The last pirates to be hanged at Execution Dock in Wapping in 1830 marked the twilight of an era of piracy that the Royal Navy had largely brought to an end by the mid 19th century by the use of steam gunboats. Once it became apparent that the chances of intercepting pirates at sea was small, and the navy couldn't afford to detach large parts of the fleet for convoy duties, they resorted to the expedient of sending shallow-draft steam gunboats that could work against wind and tide into the lairs of the pirates and then burning and destroying the vessels, stores and buildings they found there. A pirate without a ship is just a mugger. Now it seems we must learn this lesson all over again.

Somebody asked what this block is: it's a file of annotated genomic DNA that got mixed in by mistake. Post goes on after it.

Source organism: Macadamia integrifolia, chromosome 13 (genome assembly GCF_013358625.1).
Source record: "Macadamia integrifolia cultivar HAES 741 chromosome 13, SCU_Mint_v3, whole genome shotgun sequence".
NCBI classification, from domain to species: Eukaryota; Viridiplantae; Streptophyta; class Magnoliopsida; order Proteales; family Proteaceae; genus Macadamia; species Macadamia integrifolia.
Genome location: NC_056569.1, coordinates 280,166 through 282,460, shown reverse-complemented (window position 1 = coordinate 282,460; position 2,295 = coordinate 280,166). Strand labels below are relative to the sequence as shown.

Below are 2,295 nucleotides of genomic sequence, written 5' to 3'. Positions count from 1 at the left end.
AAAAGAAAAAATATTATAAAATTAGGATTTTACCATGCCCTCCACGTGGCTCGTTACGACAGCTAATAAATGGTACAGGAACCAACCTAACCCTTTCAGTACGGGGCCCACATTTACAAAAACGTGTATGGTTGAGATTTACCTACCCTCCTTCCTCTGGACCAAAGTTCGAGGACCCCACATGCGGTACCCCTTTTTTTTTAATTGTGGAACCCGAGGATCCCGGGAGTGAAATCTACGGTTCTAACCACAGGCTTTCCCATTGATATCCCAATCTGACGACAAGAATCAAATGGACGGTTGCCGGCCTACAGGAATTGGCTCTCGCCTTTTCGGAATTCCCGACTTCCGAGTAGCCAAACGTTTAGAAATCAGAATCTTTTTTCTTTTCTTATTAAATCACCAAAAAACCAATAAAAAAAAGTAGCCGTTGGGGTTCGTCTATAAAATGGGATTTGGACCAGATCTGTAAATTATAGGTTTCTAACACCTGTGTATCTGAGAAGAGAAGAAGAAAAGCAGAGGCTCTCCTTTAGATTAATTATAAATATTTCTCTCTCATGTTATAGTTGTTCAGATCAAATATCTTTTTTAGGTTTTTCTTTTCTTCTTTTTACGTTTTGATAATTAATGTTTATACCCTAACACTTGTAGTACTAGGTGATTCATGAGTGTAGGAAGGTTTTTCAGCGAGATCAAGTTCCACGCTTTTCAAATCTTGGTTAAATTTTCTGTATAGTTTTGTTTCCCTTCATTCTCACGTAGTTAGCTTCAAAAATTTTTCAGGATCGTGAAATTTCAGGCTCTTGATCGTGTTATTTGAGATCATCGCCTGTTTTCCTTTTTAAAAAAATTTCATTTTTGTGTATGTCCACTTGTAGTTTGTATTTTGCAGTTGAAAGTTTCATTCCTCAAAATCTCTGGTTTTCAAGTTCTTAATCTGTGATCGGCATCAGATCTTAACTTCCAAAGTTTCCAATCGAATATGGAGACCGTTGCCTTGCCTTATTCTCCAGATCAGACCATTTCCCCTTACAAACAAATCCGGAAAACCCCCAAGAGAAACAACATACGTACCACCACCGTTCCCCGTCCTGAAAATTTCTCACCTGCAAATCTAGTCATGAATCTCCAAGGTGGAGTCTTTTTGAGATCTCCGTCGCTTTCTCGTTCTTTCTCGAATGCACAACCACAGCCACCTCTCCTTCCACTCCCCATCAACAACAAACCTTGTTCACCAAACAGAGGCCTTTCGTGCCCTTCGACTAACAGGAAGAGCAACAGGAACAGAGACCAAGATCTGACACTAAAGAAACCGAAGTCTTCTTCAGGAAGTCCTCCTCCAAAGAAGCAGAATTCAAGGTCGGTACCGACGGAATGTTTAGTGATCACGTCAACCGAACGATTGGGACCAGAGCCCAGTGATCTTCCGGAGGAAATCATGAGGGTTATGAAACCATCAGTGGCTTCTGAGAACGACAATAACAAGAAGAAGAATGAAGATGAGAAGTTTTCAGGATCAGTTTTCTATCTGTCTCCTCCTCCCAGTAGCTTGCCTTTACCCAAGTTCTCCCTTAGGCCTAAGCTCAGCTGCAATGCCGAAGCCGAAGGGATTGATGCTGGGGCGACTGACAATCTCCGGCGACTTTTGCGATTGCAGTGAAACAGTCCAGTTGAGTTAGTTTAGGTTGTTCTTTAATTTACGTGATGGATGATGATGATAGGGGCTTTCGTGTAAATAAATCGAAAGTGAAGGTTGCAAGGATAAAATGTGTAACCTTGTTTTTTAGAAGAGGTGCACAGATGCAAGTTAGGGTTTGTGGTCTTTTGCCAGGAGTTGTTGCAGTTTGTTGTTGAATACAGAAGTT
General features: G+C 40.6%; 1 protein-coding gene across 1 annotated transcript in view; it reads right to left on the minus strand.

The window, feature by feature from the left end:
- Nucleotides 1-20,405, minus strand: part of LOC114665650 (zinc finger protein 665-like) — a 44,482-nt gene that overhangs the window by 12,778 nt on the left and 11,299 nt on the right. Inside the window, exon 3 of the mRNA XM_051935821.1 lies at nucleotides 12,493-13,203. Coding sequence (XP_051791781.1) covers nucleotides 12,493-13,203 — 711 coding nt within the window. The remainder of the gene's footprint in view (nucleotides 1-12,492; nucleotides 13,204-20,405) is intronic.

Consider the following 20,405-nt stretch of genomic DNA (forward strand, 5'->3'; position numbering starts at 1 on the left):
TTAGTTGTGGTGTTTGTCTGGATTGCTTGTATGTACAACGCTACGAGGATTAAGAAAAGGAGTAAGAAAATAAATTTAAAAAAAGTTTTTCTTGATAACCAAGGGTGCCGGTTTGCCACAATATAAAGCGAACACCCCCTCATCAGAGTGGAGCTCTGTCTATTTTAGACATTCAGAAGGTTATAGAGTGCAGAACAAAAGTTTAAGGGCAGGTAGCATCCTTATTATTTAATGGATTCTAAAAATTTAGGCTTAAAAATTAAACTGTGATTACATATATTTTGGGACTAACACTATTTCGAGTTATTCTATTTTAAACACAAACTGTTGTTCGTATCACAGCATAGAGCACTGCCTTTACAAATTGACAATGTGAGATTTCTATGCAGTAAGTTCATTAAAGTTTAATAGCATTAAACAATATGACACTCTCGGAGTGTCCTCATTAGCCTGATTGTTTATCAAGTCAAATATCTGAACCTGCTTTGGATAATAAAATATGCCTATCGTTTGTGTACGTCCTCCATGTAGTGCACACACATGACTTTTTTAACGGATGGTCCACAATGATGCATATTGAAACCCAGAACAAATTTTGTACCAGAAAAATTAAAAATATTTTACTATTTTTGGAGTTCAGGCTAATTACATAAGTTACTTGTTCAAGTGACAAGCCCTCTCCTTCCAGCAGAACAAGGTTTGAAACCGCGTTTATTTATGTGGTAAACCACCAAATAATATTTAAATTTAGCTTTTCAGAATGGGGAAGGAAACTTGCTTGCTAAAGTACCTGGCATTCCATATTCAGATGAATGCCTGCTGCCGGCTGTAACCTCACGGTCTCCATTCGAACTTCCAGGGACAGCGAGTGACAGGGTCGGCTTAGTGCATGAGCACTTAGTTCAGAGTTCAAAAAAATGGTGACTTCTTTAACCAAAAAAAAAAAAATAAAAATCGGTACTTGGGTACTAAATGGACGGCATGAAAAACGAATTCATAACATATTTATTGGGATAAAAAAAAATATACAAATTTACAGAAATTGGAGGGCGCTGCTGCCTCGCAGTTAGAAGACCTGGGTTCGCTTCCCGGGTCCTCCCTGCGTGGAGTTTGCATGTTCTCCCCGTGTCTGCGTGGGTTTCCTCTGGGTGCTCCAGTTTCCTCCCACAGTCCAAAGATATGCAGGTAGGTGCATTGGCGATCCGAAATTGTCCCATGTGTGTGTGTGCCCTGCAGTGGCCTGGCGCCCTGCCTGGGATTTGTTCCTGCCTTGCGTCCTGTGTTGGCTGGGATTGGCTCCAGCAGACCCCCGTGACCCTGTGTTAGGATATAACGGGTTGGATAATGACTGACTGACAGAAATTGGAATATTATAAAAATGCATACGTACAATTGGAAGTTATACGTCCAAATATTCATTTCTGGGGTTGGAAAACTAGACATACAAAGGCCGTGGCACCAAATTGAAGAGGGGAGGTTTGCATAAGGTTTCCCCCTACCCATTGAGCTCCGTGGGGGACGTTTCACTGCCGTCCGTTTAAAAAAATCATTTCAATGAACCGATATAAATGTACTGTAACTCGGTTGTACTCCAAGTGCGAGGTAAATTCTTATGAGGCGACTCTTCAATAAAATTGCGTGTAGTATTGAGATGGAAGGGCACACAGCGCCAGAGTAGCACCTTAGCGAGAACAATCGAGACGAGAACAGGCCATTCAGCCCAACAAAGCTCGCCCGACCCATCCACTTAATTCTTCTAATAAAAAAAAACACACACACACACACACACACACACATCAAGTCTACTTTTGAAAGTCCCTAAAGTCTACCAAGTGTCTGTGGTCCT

A decade ago piracy was largely confined to the South China Sea. Now it threatens our lifeline through the Suez - and remember that half our food is imported by sea, never mind the container ships packed with iPods and plastic Christmas trees. On the North African coast, too, the pirates are re-emerging, for the Straits of Gibraltar are just as attractive a pinchpoint as the Gulf of Aden. Now they're smuggling Africans into Europe, but it won't be long before the first ship is seized here.
The Times is quite right in its leader this morning. New threats mean new rules of engagement. Or rather old threats mean rediscovering the old rules of engagement. Somali or Algerian ports and harbours that shelter pirates, their ships and stores must not be immune to robust naval action on grounds of sovereignty.